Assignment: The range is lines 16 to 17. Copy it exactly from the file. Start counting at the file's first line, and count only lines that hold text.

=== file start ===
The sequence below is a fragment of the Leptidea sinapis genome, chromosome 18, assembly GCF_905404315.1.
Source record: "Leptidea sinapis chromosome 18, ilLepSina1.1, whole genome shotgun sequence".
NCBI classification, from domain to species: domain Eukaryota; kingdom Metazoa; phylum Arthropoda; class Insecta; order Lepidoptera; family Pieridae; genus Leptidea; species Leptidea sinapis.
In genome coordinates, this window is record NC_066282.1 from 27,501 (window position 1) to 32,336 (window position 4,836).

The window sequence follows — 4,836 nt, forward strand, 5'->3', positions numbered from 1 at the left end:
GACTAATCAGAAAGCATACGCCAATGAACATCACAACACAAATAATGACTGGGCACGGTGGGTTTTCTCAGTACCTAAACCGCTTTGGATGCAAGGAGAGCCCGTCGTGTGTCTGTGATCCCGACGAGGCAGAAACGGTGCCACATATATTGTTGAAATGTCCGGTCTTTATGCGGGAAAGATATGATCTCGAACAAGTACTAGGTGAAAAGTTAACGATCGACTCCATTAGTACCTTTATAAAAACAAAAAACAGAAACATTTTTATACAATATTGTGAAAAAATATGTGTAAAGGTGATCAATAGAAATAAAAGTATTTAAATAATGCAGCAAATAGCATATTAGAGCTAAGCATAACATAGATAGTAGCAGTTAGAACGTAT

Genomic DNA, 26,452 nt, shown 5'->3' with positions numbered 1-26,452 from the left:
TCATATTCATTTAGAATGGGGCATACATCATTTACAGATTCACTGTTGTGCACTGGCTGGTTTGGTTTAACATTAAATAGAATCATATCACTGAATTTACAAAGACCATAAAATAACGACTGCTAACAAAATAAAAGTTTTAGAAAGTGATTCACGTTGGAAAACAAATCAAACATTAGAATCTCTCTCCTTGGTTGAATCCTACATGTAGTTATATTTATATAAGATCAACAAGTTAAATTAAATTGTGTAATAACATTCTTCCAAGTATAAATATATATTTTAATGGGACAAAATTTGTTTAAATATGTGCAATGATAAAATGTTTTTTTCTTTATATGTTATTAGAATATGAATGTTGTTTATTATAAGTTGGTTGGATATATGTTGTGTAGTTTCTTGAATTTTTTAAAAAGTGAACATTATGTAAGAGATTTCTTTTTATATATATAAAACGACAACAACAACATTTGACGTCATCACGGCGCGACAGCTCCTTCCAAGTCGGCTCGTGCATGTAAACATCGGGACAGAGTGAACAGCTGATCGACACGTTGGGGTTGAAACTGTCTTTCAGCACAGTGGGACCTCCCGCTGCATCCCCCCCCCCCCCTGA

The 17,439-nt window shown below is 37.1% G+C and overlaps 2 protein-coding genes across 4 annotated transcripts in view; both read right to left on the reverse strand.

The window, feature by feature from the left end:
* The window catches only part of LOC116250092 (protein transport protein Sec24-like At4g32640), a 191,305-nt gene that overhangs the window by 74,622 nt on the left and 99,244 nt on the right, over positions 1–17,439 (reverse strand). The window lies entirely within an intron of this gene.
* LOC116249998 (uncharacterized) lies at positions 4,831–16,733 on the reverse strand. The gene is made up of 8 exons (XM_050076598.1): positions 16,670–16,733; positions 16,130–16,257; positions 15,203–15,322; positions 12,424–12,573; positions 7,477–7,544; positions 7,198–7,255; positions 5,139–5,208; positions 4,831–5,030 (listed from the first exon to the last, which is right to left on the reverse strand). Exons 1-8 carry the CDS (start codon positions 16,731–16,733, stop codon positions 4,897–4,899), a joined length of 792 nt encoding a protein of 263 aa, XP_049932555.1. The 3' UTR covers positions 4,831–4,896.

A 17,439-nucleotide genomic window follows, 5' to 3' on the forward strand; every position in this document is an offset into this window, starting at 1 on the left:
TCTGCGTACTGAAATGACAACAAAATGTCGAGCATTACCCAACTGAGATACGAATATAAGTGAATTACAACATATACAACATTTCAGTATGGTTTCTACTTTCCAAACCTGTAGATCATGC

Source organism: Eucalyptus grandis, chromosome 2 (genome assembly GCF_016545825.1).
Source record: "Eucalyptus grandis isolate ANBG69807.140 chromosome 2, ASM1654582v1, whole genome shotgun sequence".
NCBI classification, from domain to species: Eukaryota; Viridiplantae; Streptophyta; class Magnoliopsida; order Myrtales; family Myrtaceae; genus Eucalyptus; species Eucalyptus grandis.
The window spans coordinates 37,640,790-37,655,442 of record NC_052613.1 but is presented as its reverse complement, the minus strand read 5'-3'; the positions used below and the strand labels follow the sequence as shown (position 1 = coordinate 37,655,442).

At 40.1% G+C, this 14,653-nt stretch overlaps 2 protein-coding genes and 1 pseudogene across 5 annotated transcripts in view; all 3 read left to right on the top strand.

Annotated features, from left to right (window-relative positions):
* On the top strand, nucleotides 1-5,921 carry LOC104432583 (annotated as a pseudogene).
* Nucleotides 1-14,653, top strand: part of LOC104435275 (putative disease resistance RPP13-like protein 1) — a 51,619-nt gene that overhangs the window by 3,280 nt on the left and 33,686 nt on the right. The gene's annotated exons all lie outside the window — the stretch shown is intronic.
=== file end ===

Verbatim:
Source record: "Eucalyptus grandis isolate ANBG69807.140 chromosome 2, ASM1654582v1, whole genome shotgun sequence".
NCBI classification, from domain to species: Eukaryota; Viridiplantae; Streptophyta; class Magnoliopsida; order Myrtales; family Myrtaceae; genus Eucalyptus; species Eucalyptus grandis.